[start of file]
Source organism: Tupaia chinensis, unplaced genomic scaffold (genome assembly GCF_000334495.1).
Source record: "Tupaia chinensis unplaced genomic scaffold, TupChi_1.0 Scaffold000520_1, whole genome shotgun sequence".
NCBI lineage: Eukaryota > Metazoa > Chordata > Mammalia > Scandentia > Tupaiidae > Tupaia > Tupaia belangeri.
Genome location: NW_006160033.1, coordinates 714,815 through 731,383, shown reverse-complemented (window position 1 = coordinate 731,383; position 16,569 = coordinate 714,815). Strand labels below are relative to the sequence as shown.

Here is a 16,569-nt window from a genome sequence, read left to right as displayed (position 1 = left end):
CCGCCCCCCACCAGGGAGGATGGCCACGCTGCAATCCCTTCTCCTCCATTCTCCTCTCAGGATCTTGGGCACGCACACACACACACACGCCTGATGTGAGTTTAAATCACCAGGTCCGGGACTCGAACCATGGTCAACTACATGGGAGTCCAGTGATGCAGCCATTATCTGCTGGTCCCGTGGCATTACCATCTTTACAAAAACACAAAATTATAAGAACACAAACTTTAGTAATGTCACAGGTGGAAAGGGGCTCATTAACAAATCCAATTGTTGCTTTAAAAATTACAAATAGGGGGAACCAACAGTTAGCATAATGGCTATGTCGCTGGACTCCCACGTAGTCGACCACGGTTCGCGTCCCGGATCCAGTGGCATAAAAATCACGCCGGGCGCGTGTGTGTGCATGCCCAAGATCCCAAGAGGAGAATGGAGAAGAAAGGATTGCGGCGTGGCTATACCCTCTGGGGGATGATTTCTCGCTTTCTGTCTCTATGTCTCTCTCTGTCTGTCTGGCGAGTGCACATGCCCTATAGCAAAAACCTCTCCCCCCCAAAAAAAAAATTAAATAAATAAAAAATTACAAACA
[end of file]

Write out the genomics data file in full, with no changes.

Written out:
Source organism: Tupaia chinensis, unplaced genomic scaffold (genome assembly GCF_000334495.1).
Source record: "Tupaia chinensis unplaced genomic scaffold, TupChi_1.0 Scaffold000520_1, whole genome shotgun sequence".
NCBI lineage: Eukaryota > Metazoa > Chordata > Mammalia > Scandentia > Tupaiidae > Tupaia > Tupaia belangeri.
Genome location: NW_006160033.1, coordinates 714,815 through 731,383, shown reverse-complemented (window position 1 = coordinate 731,383; position 16,569 = coordinate 714,815). Strand labels below are relative to the sequence as shown.

Here is a 16,569-nt window from a genome sequence, read left to right as displayed (position 1 = left end):
CCGCCCCCCACCAGGGAGGATGGCCACGCTGCAATCCCTTCTCCTCCATTCTCCTCTCAGGATCTTGGGCACGCACACACACACACACGCCTGATGTGAGTTTAAATCACCAGGTCCGGGACTCGAACCATGGTCAACTACATGGGAGTCCAGTGATGCAGCCATTATCTGCTGGTCCCGTGGCATTACCATCTTTACAAAAACACAAAATTATAAGAACACAAACTTTAGTAATGTCACAGGTGGAAAGGGGCTCATTAACAAATCCAATTGTTGCTTTAAAAATTACAAATAGGGGGAACCAACAGTTAGCATAATGGCTATGTCGCTGGACTCCCACGTAGTCGACCACGGTTCGCGTCCCGGATCCAGTGGCATAAAAATCACGCCGGGCGCGTGTGTGTGCATGCCCAAGATCCCAAGAGGAGAATGGAGAAGAAAGGATTGCGGCGTGGCTATACCCTCTGGGGGATGATTTCTCGCTTTCTGTCTCTATGTCTCTCTCTGTCTGTCTGGCGAGTGCACATGCCCTATAGCAAAAACCTCTCCCCCCCAAAAAAAAAATTAAATAAATAAAAAATTACAAACA